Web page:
Very Strange System Time Change

Here's a good one that has me stumped.  I have a PIII 450 that is set up on our domain as a backup server.  It just runs the daily backup and transfers it to DVD every evening.  Only the administrator has access.  Here is the problem:  Every single time we reboot this box, the clock jumps ahead 9 minutes, 21 seconds.  I dutifully reset the clock with Atomic Clock Sync, and at some point (usually within the hour), it will eventually jump ahead again.  9 minutes, 21 seconds.  Every time, like clockwork (pun intended).  Any ideas?
timabeAsked:
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blacksteelConnect With a Mentor Commented:
I would replace the CMOS battery on the board. The battery helps keep time and BIOS settings. I think the battery is beginning to fail slowly and the clock settings keep changing. The CMOS battery is a cheap fix and you can replace it easily. It might fix the problem, but it's worth trying anyway, plus you might be replacing an almost dead CMOS battery. I think the batteries cost at the most $8 or less to replace, so it's not exspensive. Good Luck!

Black
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haossCommented:
The Time Zone is correct?
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CallandorCommented:
Is there a time server on the network that is sync'ing the machine?  Do you have a service running in the background to do this?
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timabeAuthor Commented:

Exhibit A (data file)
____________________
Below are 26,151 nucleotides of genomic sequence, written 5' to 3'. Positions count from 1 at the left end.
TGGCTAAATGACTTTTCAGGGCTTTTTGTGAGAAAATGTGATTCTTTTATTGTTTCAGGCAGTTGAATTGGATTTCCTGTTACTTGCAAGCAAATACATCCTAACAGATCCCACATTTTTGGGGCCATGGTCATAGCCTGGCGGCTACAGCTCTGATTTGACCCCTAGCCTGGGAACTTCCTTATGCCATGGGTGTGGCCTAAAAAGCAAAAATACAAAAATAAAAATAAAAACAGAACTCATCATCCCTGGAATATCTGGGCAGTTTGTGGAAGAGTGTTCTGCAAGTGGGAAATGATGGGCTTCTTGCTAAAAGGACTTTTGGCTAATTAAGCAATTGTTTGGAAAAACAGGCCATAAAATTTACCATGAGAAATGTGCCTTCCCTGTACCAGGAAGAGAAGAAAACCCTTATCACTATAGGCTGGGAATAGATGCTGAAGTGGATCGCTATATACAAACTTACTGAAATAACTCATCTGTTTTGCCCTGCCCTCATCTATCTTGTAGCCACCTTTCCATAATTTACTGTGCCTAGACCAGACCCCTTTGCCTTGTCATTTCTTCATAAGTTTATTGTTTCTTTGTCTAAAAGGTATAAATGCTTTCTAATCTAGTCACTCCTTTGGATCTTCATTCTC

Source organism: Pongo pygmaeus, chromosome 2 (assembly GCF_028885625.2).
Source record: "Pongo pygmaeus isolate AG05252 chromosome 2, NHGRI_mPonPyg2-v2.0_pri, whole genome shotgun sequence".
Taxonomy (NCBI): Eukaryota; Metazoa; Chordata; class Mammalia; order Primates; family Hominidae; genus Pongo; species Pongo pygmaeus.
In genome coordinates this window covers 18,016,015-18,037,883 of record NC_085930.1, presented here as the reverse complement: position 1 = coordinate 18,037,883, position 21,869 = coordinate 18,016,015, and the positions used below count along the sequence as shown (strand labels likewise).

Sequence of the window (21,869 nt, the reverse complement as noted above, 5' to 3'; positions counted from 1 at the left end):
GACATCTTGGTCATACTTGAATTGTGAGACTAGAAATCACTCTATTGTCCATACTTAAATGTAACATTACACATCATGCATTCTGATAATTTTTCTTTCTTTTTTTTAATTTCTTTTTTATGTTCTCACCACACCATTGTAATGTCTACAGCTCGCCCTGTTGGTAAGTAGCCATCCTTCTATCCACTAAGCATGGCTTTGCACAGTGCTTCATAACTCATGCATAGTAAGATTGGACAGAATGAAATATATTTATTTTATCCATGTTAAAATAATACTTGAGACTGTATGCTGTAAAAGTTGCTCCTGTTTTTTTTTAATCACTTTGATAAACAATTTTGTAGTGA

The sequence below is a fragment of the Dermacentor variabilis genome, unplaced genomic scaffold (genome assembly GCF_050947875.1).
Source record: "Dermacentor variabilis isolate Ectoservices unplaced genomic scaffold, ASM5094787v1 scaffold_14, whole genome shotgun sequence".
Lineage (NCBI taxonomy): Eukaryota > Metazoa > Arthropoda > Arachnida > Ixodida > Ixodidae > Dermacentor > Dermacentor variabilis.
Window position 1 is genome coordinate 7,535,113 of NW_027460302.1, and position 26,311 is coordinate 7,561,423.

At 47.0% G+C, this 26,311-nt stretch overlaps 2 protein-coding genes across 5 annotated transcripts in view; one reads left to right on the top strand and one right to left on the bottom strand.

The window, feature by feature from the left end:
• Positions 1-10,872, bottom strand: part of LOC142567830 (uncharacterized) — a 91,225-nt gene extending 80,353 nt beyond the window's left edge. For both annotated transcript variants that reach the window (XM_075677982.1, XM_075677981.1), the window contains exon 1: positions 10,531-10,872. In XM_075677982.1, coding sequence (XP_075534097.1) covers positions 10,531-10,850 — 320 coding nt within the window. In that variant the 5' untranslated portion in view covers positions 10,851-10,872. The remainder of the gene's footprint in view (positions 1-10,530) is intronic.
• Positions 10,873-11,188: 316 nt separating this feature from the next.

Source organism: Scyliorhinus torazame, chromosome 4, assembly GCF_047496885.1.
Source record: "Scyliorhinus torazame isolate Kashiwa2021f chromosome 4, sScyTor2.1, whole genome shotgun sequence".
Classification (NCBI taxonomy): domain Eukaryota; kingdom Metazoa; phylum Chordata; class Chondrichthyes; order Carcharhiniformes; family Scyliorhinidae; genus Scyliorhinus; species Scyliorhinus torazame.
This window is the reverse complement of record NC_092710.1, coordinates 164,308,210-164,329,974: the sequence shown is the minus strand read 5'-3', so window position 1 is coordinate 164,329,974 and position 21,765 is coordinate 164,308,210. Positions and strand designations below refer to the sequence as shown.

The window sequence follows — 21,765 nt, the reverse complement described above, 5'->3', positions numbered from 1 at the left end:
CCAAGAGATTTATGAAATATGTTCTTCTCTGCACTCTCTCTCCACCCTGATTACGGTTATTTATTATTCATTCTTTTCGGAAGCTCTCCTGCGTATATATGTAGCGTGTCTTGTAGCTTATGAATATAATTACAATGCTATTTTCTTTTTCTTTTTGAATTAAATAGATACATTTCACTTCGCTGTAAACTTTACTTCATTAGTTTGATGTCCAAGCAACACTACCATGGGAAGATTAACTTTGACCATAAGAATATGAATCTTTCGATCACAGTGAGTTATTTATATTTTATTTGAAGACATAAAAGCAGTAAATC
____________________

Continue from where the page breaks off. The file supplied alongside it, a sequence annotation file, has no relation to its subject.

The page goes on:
No time server running and yes, the time zone is correct.
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ridCommented:
If possible, try inhibiting boot, or boot with a DOS floppy or so, and see if it keeps time OK for a few hours. Then you can suspect your O/S or a service to be the problem here. There was another thread somewhere here on EE about a system that began counting several minutes each second, due to some windows service (wintime?) that didn't work OK. I think... The HW clock was running to time anyway. Or does your HW clock change time too?
/RID
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compfixer101Commented:
go in to the clock setting cvlick on the clock several times and uncheck the box for update time settings to daylight savings time    also it might be something else in there i dono i run win98se so dono what you are running
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tpilgCommented:
I once had a scanner that jumped the time a fixed time every time I used it. The point is, it is possible for a programme/driver to mess up the clock, even if it has nothing to do with clock management, especially if there is a bug in it. Is there a service running at these times your clock goes awry.
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compfixer101Commented:
if it is a lithium battary or a silver round one
it is just a watch battery i think i have the same one in my watch a CR2032

/Compfixer101
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timabeAuthor Commented:
It turned out to be a dying CMOS battery on our domain controller.  Bad time on domain controller = bad time on any pc on that domain.  The backup box was the only pc on that particular domain.  Thanks!
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